Mutation information:
NumberExon/IntronNucleotide change Protein changeLocation Mutation typeConsequencesPhenotype InheritanceReference
1716c.787C>Gp.Leu263ValDIS5MissenseN→N (32); GOF FHM+EP2Familial,P=5/5Barros J.2014
Familial(Paternal, FHM+EP),P=5/5Castro MJ.2009

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Functional information:
NumberNucleotide changeProtein changeLocationPhenotypeFunctional defect type Details of the major biophysical abnormalities.Reference
6c.787C>Gp.Leu263Val(L263V)DIS5(pore region)FHM+EPGOF Exhibited gain-of function features, including delayed entry into, as well as accelerated recovery from, fast inactivation; depolarizing shifts in the steady-state voltage dependence of fast and slow inactivation; increased persistent current; and delayed entry into slow inactivation.Kahlig KM.2008

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Inheritance information:
NumberNucleotide changeProtein changeMutation type Proband's phenotype1st transmitter's phenotype Mosaic Affected generationsPenetranceReference
22c.787C>Gp.Leu263Val(DIS5)MissenseFHM+EPNA 25/5Barros J.2014
FHM+EPFHM+EP(Paternal) 25/5Castro MJ.2008

[c.787C>G] Clinical description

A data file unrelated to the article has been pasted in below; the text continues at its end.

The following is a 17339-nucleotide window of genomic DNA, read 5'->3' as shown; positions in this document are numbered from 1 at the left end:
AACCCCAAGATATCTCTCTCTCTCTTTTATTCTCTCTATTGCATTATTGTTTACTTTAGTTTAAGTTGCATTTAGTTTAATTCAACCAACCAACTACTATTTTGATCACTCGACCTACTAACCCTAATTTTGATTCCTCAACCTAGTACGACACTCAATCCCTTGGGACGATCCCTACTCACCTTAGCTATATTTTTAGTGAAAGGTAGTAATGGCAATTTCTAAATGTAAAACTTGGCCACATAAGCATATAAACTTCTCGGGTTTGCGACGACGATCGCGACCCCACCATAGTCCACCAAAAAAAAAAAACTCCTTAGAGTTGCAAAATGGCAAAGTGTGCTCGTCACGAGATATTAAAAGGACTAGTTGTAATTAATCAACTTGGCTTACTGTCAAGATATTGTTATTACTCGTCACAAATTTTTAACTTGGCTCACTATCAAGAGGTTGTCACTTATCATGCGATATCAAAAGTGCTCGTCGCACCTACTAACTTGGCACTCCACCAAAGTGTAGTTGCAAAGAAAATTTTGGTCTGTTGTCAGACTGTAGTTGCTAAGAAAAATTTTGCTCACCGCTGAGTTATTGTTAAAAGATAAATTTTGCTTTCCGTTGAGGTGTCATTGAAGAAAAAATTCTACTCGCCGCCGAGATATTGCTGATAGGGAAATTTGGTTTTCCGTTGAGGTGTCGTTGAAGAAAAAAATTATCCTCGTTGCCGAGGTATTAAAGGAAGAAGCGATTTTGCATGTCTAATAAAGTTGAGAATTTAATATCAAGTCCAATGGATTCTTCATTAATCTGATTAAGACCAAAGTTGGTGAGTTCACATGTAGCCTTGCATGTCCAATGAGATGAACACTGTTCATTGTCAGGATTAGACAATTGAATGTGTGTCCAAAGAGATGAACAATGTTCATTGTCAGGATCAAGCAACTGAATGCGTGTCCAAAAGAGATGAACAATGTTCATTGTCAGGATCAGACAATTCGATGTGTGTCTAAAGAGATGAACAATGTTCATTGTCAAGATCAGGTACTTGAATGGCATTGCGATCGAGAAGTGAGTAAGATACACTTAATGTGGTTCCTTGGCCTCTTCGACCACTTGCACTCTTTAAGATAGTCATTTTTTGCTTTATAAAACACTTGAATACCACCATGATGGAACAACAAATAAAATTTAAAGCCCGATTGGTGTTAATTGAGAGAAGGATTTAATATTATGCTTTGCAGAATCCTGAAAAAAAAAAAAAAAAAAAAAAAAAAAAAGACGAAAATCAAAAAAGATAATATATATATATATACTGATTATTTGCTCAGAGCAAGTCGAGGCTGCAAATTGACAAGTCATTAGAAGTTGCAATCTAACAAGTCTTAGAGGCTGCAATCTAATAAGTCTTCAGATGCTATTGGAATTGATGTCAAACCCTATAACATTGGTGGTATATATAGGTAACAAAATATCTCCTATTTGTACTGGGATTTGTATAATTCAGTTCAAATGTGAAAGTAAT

The Portuguese FHM family spans three generations. Six patients suffered from typical hemiplegic migraine attacks, with an age of onset varying from 10 to 18 years and an attack frequency of less than one to three per year. None of the patients reported (inter)ictal cerebellar abnormalities. Generalized tonic-clonic seizures (and in one case additional complex partial seizures) were co-segregating with hemiplegic migraine in three family members (i.e. II:2, II:5 and III:4), and probably in one deceased person (I:1) [seizures similar to those of the other family members were reported by his wife (I:2)]. Onset of seizures was between 4 and 8 years. Interictal EEG recording was unremarkable in patients II:2, II:5 and III:4. Structural lesions in these patients were excluded on the basis of computed tomography (i.e. II:2 and II:5) or magnetic resonance imaging (i.e. III:4) investigations (data not shown). Febrile convulsions were not reported in any of the family members. Epileptic seizures occurred independently from FHM attacks, and the age at onset was generally somewhat later than for the FHM attacks. Treatment with a low daily dose (400 mg/day) of carbamazepine in patients II:2 and II:5, who had a body weight of < 60 kg, was successful with respect to both epileptic and hemiplegic attacks as patients remained attack free. Patient III:4 occasionally had epileptic attacks when treated with a daily dose of 600 mg of carbamazepine, but he did not tolerate a higher dose. Psychomotor development of all individuals was normal(Castro MJ, et al. Cephalalgia. 2009 Mar; 29(3):308-13. [19220312]).